Police Seek Blackout of Live Video, Reporter Tweets in Possible Christopher Dorner Shootout
As authorities face off against a man suspected of being the alleged killer, they've asked networks to limit their reporting in order to protect officers in the line of fire.
Networks are pulling back on the blanket coverage of a shootout near Big Bear Lake, Calif., with a man suspected of being alleged killer Christopher Dorner, honoring a request from the San Bernardino District Attorney's office.
CNN, MSNBC and Fox News all broke into live coverage of a shootout between LAPD officers and Dorner, a fired police officer who has been charged with killing three people this month; he has evaded capture since Feb. 6. Networks, including CBS' Los Angeles affiliate, were showing live images of the area, as well as broadcasting audio from the shootout. One deputy shot in the exchange has died, and another was in surgery, according to the San Bernardino County Sheriff's Office.
Wolf Blitzer told CNN viewers that law enforcement officials asked the news network to refrain from airing live video of the shootout from helicopters overhead, as the suspect might be able to use that information to escape. Blitzer told viewers the network was complying. CNN was using a tape-delayed feed from its local affiliate, a network representative said.
In an on-air interview with Blitzer, former LAPD commissioner William Bratton said speculation was that the suspect had access to a television in a cabin.
"They don't want to take the chance of effectively giving away to the target of the operation moves they're making," he said. "He is a trained police officer. He has the additional benefit of military training. So he is well aware of some of the moves that are going to be made against him. And they're just looking to lessen the visibility he has relative to those moves."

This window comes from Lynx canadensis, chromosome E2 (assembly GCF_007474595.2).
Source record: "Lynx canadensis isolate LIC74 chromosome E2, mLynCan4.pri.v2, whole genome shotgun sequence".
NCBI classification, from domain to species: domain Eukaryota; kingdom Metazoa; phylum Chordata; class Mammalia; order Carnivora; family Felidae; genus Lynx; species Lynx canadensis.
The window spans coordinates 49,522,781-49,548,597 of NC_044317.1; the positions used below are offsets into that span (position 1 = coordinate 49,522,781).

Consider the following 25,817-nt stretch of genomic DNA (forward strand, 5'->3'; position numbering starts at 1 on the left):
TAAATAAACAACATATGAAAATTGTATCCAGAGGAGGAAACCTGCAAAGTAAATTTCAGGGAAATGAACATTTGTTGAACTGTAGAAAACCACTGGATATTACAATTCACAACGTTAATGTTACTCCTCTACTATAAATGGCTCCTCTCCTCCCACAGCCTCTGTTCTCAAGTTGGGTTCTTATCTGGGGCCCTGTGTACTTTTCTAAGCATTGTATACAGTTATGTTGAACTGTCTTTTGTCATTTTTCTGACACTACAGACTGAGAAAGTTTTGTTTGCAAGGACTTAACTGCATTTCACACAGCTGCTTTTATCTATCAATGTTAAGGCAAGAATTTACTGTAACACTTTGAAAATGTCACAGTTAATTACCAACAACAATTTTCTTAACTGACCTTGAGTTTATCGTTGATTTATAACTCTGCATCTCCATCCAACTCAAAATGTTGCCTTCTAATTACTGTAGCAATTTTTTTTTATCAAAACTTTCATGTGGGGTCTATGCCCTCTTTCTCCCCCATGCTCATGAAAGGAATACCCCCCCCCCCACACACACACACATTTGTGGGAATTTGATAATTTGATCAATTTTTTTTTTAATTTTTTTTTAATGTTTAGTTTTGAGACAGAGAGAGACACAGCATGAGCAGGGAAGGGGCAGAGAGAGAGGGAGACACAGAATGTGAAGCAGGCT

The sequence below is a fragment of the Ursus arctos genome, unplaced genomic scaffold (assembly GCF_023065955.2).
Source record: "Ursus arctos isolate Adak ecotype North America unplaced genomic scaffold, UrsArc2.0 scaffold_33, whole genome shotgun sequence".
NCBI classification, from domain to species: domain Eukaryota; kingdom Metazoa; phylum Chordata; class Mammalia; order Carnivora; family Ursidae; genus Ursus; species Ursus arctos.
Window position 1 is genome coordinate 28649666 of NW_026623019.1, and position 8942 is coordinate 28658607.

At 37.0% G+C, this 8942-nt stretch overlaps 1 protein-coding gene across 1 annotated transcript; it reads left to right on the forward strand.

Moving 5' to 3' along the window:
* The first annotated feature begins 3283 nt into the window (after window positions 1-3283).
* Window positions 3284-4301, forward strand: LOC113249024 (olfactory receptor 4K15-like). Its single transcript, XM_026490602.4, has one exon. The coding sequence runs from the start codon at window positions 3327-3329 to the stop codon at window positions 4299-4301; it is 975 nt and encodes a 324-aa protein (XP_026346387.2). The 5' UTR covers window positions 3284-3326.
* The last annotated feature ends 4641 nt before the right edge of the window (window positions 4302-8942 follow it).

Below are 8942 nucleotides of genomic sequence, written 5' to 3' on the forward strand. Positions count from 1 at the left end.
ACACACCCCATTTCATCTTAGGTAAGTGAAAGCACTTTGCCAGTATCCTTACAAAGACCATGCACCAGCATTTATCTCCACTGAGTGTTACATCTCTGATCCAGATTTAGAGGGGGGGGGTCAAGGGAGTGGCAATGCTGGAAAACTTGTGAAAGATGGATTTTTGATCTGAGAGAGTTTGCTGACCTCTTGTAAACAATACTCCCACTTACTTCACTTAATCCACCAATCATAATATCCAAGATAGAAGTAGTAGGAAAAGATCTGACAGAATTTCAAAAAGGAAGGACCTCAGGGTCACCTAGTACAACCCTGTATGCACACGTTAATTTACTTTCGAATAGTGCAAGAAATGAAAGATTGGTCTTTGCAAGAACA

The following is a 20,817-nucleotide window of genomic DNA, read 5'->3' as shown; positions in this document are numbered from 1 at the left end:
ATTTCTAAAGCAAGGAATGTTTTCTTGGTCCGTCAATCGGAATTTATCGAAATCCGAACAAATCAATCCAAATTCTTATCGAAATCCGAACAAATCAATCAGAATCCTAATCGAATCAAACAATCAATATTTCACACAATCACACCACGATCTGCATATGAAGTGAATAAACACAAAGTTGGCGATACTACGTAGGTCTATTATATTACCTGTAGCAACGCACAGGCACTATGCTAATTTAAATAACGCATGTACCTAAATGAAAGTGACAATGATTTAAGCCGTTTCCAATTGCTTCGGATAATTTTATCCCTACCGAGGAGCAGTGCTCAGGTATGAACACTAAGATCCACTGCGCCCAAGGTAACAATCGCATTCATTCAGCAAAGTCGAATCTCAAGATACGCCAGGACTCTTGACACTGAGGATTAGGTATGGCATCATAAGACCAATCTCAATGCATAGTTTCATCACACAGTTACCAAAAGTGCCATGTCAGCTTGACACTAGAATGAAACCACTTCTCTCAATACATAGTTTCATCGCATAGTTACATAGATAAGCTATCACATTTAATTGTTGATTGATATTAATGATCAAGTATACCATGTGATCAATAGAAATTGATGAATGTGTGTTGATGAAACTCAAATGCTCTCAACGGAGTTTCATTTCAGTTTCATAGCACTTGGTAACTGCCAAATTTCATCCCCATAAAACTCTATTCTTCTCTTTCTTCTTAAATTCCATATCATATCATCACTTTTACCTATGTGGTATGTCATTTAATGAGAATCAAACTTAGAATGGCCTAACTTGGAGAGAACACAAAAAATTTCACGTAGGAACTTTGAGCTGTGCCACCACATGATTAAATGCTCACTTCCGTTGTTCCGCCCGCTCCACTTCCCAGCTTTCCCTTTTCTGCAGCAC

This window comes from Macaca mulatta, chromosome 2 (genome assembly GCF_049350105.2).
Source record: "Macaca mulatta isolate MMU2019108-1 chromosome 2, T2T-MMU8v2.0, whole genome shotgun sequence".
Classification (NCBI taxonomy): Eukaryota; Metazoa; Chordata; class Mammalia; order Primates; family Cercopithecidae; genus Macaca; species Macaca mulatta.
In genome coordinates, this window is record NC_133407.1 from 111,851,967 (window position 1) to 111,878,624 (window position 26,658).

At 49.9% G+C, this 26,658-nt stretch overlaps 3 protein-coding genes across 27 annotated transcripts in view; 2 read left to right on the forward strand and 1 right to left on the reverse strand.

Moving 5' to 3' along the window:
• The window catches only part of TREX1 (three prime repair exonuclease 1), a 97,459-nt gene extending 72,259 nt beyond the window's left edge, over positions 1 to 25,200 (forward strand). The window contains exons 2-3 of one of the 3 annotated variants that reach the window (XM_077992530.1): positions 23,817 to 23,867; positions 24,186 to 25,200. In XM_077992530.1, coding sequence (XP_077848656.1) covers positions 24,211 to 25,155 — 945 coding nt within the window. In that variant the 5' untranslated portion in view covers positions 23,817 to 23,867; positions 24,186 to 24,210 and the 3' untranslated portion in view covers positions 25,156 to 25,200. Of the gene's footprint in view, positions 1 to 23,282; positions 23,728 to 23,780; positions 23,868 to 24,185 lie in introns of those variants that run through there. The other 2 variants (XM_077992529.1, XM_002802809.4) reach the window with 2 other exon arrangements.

Following the swarming of the cabin, and its subsequent bursting into flames, CNN, MSNBC and Fox News aired live aerial footage of the area.
The San Bernardino DA also asked reporters to stop tweeting live from the scene, as it was "hindering officer safety." The local Press-Enterprise newspaper said that it was complying with the request. Additionally, the DA was limiting the information being disseminated in press conferences.
CBS stations in Los Angeles and San Francisco also agreed to stop tweeting details about the police operations, though they continued to tweet updates about the situation.
The shootout on Tuesday began after Dorner invaded a couple's home and stole their car; that led to a chase with police, who were pursuing the vehicle on Highway 38, when the driver stopped at Glass Road and fled on foot into the forest.